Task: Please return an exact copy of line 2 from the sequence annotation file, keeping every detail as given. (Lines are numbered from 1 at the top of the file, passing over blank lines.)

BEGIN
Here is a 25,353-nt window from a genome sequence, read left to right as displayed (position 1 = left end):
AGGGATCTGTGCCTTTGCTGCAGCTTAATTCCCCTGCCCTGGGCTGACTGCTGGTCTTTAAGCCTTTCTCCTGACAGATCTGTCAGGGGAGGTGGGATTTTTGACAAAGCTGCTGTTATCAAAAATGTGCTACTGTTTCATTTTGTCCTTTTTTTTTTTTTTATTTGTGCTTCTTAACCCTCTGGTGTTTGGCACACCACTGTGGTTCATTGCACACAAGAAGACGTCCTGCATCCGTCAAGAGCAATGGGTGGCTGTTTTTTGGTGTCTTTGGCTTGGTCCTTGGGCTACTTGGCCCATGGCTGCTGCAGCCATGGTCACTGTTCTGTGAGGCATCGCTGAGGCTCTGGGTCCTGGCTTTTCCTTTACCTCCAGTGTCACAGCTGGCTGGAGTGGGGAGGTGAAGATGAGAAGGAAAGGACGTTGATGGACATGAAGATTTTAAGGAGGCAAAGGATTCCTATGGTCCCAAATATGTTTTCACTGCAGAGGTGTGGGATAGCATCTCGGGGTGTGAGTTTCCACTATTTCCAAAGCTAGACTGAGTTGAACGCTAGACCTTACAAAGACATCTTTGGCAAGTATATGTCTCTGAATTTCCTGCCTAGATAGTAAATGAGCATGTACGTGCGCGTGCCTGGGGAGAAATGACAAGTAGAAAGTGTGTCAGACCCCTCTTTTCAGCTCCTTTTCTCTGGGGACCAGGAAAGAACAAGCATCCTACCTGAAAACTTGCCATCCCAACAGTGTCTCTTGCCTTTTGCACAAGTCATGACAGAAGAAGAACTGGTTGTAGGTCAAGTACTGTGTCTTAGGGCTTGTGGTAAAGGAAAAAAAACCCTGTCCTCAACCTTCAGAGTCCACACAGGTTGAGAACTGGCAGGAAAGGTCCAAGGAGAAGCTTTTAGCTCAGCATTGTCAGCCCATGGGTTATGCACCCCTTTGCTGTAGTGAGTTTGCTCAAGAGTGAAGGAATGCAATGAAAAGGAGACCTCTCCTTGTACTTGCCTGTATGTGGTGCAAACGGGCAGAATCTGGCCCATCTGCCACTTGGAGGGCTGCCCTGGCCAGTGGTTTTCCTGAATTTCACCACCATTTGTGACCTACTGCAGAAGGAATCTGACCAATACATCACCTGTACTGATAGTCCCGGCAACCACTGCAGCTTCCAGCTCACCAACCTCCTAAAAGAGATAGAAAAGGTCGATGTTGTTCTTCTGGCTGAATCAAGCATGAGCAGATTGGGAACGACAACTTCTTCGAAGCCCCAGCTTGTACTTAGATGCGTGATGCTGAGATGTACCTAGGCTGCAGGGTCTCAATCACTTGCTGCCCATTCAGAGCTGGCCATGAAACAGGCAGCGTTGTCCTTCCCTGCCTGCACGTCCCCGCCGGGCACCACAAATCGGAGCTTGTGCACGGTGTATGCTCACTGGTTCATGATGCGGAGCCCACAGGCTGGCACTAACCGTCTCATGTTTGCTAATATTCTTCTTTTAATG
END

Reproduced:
AGGGATCTGTGCCTTTGCTGCAGCTTAATTCCCCTGCCCTGGGCTGACTGCTGGTCTTTAAGCCTTTCTCCTGACAGATCTGTCAGGGGAGGTGGGATTTTTGACAAAGCTGCTGTTATCAAAAATGTGCTACTGTTTCATTTTGTCCTTTTTTTTTTTTTTATTTGTGCTTCTTAACCCTCTGGTGTTTGGCACACCACTGTGGTTCATTGCACACAAGAAGACGTCCTGCATCCGTCAAGAGCAATGGGTGGCTGTTTTTTGGTGTCTTTGGCTTGGTCCTTGGGCTACTTGGCCCATGGCTGCTGCAGCCATGGTCACTGTTCTGTGAGGCATCGCTGAGGCTCTGGGTCCTGGCTTTTCCTTTACCTCCAGTGTCACAGCTGGCTGGAGTGGGGAGGTGAAGATGAGAAGGAAAGGACGTTGATGGACATGAAGATTTTAAGGAGGCAAAGGATTCCTATGGTCCCAAATATGTTTTCACTGCAGAGGTGTGGGATAGCATCTCGGGGTGTGAGTTTCCACTATTTCCAAAGCTAGACTGAGTTGAACGCTAGACCTTACAAAGACATCTTTGGCAAGTATATGTCTCTGAATTTCCTGCCTAGATAGTAAATGAGCATGTACGTGCGCGTGCCTGGGGAGAAATGACAAGTAGAAAGTGTGTCAGACCCCTCTTTTCAGCTCCTTTTCTCTGGGGACCAGGAAAGAACAAGCATCCTACCTGAAAACTTGCCATCCCAACAGTGTCTCTTGCCTTTTGCACAAGTCATGACAGAAGAAGAACTGGTTGTAGGTCAAGTACTGTGTCTTAGGGCTTGTGGTAAAGGAAAAAAAACCCTGTCCTCAACCTTCAGAGTCCACACAGGTTGAGAACTGGCAGGAAAGGTCCAAGGAGAAGCTTTTAGCTCAGCATTGTCAGCCCATGGGTTATGCACCCCTTTGCTGTAGTGAGTTTGCTCAAGAGTGAAGGAATGCAATGAAAAGGAGACCTCTCCTTGTACTTGCCTGTATGTGGTGCAAACGGGCAGAATCTGGCCCATCTGCCACTTGGAGGGCTGCCCTGGCCAGTGGTTTTCCTGAATTTCACCACCATTTGTGACCTACTGCAGAAGGAATCTGACCAATACATCACCTGTACTGATAGTCCCGGCAACCACTGCAGCTTCCAGCTCACCAACCTCCTAAAAGAGATAGAAAAGGTCGATGTTGTTCTTCTGGCTGAATCAAGCATGAGCAGATTGGGAACGACAACTTCTTCGAAGCCCCAGCTTGTACTTAGATGCGTGATGCTGAGATGTACCTAGGCTGCAGGGTCTCAATCACTTGCTGCCCATTCAGAGCTGGCCATGAAACAGGCAGCGTTGTCCTTCCCTGCCTGCACGTCCCCGCCGGGCACCACAAATCGGAGCTTGTGCACGGTGTATGCTCACTGGTTCATGATGCGGAGCCCACAGGCTGGCACTAACCGTCTCATGTTTGCTAATATTCTTCTTTTAATG